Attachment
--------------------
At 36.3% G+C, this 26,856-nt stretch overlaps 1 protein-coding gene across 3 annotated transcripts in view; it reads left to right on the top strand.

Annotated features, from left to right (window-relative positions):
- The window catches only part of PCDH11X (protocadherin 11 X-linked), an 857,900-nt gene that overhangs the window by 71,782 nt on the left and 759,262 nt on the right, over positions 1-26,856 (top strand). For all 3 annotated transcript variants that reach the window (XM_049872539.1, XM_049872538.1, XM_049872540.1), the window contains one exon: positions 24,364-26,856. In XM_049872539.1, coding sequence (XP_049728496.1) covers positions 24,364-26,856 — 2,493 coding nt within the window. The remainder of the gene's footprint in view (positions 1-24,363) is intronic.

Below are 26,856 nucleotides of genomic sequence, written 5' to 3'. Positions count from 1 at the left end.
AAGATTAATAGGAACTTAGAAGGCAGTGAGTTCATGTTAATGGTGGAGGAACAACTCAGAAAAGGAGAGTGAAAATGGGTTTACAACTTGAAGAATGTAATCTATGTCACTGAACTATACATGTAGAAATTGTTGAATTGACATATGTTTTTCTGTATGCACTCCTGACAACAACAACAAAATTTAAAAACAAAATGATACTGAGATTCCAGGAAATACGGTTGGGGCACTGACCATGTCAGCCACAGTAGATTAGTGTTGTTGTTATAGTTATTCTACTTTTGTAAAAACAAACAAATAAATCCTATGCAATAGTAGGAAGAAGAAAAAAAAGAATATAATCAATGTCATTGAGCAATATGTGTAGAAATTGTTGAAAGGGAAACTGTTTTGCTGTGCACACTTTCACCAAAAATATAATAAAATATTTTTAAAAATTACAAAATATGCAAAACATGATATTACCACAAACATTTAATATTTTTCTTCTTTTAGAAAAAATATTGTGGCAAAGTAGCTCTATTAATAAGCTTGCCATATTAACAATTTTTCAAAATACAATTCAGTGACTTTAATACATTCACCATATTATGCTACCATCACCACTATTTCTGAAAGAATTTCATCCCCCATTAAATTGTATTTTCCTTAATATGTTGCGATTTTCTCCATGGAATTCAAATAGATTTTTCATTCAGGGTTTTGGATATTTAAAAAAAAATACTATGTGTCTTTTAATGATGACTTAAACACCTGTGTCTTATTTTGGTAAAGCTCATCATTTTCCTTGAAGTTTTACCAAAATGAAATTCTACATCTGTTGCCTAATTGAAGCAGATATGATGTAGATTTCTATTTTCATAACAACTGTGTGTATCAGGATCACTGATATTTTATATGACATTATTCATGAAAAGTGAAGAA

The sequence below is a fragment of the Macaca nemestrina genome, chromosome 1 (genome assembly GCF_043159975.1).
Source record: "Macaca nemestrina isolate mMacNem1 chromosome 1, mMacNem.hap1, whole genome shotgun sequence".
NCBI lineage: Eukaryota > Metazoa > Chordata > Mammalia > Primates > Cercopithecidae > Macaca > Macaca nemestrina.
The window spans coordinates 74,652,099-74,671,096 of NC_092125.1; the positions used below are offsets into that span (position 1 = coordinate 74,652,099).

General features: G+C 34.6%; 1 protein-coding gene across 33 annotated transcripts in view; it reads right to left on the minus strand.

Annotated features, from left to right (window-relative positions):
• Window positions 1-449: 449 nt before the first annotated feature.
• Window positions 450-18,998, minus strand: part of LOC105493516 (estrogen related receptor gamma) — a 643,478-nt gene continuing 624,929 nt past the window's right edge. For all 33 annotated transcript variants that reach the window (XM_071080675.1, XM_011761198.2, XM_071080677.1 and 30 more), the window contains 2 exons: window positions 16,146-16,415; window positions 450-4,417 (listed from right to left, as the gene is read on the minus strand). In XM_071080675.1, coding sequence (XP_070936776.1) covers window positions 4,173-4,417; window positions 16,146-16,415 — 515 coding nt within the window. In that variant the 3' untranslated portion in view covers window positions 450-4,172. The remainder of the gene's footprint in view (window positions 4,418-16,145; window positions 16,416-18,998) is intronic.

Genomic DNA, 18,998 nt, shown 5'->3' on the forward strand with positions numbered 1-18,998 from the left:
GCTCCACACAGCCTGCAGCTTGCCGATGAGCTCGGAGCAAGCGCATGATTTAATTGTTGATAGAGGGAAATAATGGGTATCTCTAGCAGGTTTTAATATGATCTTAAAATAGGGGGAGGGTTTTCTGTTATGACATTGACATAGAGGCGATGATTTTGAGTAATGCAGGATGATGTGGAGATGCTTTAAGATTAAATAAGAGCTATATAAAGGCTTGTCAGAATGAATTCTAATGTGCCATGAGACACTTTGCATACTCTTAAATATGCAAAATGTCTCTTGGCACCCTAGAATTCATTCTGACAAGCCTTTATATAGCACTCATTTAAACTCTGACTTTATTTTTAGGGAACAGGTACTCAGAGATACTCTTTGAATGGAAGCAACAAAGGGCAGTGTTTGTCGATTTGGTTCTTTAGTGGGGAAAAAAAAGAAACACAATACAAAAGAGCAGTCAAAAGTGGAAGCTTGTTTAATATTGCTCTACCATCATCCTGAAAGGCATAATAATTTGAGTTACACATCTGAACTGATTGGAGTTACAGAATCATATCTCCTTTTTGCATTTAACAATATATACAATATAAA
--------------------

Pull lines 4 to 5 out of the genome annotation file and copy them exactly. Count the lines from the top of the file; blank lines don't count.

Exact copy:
Below are 26,856 nucleotides of genomic sequence, written 5' to 3'. Positions count from 1 at the left end.
AAGATTAATAGGAACTTAGAAGGCAGTGAGTTCATGTTAATGGTGGAGGAACAACTCAGAAAAGGAGAGTGAAAATGGGTTTACAACTTGAAGAATGTAATCTATGTCACTGAACTATACATGTAGAAATTGTTGAATTGACATATGTTTTTCTGTATGCACTCCTGACAACAACAACAAAATTTAAAAACAAAATGATACTGAGATTCCAGGAAATACGGTTGGGGCACTGACCATGTCAGCCACAGTAGATTAGTGTTGTTGTTATAGTTATTCTACTTTTGTAAAAACAAACAAATAAATCCTATGCAATAGTAGGAAGAAGAAAAAAAAGAATATAATCAATGTCATTGAGCAATATGTGTAGAAATTGTTGAAAGGGAAACTGTTTTGCTGTGCACACTTTCACCAAAAATATAATAAAATATTTTTAAAAATTACAAAATATGCAAAACATGATATTACCACAAACATTTAATATTTTTCTTCTTTTAGAAAAAATATTGTGGCAAAGTAGCTCTATTAATAAGCTTGCCATATTAACAATTTTTCAAAATACAATTCAGTGACTTTAATACATTCACCATATTATGCTACCATCACCACTATTTCTGAAAGAATTTCATCCCCCATTAAATTGTATTTTCCTTAATATGTTGCGATTTTCTCCATGGAATTCAAATAGATTTTTCATTCAGGGTTTTGGATATTTAAAAAAAAATACTATGTGTCTTTTAATGATGACTTAAACACCTGTGTCTTATTTTGGTAAAGCTCATCATTTTCCTTGAAGTTTTACCAAAATGAAATTCTACATCTGTTGCCTAATTGAAGCAGATATGATGTAGATTTCTATTTTCATAACAACTGTGTGTATCAGGATCACTGATATTTTATATGACATTATTCATGAAAAGTGAAGAA